ASF continues to spread through many regions of the Philippines, and the ongoing risk of ASF has made domestic producers reluctant to repopulate their herds. Facing a continued pork shortage and rising food prices, Philippine officials have extended the country’s tariff rate reductions – first implemented in mid-2021 – through the end of this year. Most pork cuts entering the Philippines are now tariffed at 25% rather than 40%, while some in-quota volumes qualify for a 15% rate (down from 30%). The EU has been the primary beneficiary of these lower rates, capturing more than 60% market share in 2022 compared to 6% for the United States. But imports from the U.S. gained momentum near the end of the year and are on a positive trajectory in 2023. While most shipments are for further processing, the U.S. industry has made gains in the retail sector, especially in wet markets and butcher shops – some of which supply pork to restaurants and other foodservice outlets.
Oceania is also a region where U.S. pork could make significant gains this year. Most foreign suppliers have limited access for fresh pork in New Zealand and virtually none in Australia, so most imports are raw material for further processing and finished processed products. The raw material market is highly competitive and price-sensitive, and importers shifted heavily to European pork due to their low prices in 2021 and 2022. But now the U.S. is positioned to export larger volumes of boneless hams and loins down under, and first quarter U.S. pork exports to Australia showed the start of this momentum. Shipments reached 10,106 mt, up 26% from last year, valued at $36 million (also up 26%). March 2023 shipments totaled 4,818 mt, the highest since June 2021. U.S. market share dropped to 18% in 2022, down from 50% in 2020 and 54% in 2021. But in March 2023, U.S. share rebounded to 27%.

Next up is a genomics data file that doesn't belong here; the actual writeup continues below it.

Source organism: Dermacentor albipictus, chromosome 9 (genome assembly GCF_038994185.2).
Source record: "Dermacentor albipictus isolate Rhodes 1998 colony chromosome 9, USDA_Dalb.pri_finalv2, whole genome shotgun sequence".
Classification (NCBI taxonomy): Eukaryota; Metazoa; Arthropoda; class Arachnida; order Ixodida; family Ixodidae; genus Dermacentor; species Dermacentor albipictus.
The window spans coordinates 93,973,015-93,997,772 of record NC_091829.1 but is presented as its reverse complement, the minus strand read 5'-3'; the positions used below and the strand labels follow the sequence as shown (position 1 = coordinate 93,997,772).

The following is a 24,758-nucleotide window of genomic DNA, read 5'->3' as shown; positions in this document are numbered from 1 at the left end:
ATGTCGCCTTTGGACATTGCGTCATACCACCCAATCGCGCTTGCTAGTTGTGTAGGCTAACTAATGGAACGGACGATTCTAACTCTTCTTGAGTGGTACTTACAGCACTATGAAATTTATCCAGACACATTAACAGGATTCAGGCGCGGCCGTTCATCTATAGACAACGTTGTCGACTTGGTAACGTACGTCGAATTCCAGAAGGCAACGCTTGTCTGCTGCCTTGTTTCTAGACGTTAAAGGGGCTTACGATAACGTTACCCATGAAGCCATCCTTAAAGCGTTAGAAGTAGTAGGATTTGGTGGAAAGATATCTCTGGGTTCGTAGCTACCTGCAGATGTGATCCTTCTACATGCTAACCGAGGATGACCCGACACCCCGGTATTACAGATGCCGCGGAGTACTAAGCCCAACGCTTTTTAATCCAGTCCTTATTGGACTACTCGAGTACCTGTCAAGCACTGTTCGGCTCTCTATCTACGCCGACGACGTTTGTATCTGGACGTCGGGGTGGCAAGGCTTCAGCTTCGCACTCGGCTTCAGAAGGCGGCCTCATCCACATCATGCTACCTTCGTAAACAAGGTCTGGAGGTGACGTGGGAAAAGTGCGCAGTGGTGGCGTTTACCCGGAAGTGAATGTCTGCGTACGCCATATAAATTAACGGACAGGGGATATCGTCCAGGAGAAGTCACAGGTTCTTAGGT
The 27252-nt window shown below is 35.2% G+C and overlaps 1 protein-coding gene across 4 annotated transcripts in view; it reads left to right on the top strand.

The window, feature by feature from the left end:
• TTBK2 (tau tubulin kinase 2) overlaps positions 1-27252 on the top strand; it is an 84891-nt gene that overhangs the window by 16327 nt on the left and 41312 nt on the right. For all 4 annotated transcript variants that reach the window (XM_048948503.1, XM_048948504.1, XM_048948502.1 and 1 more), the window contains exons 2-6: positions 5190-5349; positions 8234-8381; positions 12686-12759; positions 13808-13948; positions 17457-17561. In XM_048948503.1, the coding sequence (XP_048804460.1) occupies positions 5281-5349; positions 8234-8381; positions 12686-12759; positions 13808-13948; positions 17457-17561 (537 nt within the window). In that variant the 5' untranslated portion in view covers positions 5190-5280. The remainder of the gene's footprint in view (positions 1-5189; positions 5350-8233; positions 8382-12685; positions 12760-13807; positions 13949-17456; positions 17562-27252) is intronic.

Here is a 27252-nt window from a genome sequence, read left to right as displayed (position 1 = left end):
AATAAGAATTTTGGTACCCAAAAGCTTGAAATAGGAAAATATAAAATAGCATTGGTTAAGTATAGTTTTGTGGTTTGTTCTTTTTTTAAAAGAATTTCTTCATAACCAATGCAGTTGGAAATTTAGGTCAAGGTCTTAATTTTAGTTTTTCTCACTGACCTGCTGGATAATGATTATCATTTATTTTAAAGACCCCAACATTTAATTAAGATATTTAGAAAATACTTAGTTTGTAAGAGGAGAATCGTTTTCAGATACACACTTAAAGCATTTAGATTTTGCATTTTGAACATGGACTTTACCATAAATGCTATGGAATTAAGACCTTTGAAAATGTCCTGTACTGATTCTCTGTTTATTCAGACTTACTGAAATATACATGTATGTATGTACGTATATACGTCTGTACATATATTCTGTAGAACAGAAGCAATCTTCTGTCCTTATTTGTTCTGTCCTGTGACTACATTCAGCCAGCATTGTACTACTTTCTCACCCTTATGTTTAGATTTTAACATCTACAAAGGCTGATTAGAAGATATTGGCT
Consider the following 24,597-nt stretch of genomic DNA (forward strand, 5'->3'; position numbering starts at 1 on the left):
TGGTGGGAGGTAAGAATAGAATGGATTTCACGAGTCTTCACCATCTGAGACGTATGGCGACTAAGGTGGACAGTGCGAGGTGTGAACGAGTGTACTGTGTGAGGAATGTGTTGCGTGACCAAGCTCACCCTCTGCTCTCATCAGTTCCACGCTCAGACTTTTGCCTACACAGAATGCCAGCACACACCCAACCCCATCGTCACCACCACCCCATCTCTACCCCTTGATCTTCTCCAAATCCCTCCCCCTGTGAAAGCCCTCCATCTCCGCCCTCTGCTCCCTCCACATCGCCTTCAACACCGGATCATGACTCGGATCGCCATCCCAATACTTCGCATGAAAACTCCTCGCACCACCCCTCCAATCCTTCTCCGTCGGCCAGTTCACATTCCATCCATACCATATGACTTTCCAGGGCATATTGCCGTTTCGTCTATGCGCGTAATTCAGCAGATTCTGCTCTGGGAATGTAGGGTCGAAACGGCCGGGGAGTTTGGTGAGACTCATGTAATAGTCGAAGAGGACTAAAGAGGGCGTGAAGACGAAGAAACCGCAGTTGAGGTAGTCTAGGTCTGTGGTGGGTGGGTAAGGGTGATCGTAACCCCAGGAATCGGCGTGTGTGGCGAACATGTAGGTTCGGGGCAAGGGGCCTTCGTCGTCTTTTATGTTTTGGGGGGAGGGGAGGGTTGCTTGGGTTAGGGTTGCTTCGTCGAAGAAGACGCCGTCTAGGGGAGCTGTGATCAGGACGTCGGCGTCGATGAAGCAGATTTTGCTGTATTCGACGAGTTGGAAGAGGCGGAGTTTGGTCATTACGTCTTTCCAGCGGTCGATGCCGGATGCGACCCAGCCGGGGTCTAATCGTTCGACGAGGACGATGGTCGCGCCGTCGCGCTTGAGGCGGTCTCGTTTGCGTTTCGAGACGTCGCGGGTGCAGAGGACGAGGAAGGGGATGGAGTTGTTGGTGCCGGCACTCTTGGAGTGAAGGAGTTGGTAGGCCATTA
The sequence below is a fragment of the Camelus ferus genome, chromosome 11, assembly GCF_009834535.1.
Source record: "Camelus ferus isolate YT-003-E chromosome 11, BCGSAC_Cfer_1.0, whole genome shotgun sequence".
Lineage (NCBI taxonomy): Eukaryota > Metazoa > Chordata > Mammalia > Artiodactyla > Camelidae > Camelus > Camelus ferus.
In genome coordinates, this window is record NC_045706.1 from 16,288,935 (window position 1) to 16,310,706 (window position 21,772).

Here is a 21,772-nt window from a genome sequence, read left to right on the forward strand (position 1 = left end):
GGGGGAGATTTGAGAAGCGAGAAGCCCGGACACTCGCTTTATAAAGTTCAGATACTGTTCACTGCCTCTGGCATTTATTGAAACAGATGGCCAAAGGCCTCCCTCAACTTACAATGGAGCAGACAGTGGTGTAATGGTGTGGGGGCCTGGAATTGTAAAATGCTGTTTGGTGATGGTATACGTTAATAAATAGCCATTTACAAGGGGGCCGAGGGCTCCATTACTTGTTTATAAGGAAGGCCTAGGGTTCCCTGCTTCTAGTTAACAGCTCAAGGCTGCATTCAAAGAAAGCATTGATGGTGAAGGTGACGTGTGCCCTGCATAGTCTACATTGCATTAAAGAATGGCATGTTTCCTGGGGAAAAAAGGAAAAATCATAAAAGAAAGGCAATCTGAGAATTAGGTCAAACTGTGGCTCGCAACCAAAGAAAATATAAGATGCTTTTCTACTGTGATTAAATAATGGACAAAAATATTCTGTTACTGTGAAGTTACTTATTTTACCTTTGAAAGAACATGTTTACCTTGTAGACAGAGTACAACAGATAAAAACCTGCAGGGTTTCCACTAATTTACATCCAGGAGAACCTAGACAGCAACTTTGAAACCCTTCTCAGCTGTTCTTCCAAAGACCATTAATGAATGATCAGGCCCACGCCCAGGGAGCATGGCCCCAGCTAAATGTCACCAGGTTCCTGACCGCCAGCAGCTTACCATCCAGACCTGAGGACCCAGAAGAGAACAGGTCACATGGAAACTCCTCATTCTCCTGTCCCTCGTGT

A strange turn of events reduced U.S. pork’s presence in Taiwan, which announced in 2020 that it would lift its ban on pork produced with ractopamine and establish maximum residue levels. While the move was ostensibly designed to advance U.S.-Taiwan trade relations, the announcement was poorly handled and became a target for Taiwan’s opposition party. The policy change was eventually upheld by voters in a nationwide referendum, but the negative publicity had a disproportionate impact on U.S. pork, which was also saddled with expanded country-of-origin labeling requirements and additional regulation by local governments (all implemented in January 2021). As recently as 2020, Taiwan was the 14th largest market for U.S. exports and took $54 million in shipments. But last year U.S. exports sank to just 4,365 mt valued at $13 million. Taiwan’s total imports reached nearly $300 million in 2022, mostly supplied by the EU and Canada.
Taiwan’s hog prices are trending higher in 2023 as production declines due to sustained high input costs and productivity challenges. U.S. exports to Taiwan are showing renewed life in 2023, with first quarter shipments reaching 1,492 mt, up 191% from last year’s sluggish levels, valued at $5.5 million, up 275%.
“It is still a long road back for U.S. pork in Taiwan but it’s encouraging to see renewed interest from importers and processors,” said Borror. “Taiwan is just one of several Asia Pacific locations where we see opportunities for U.S. pork to recapture market share.”
NOTE: Statistics are based on USDA export data compiled by USMEF or country-specific import or export data reported to Trade Data Monitor.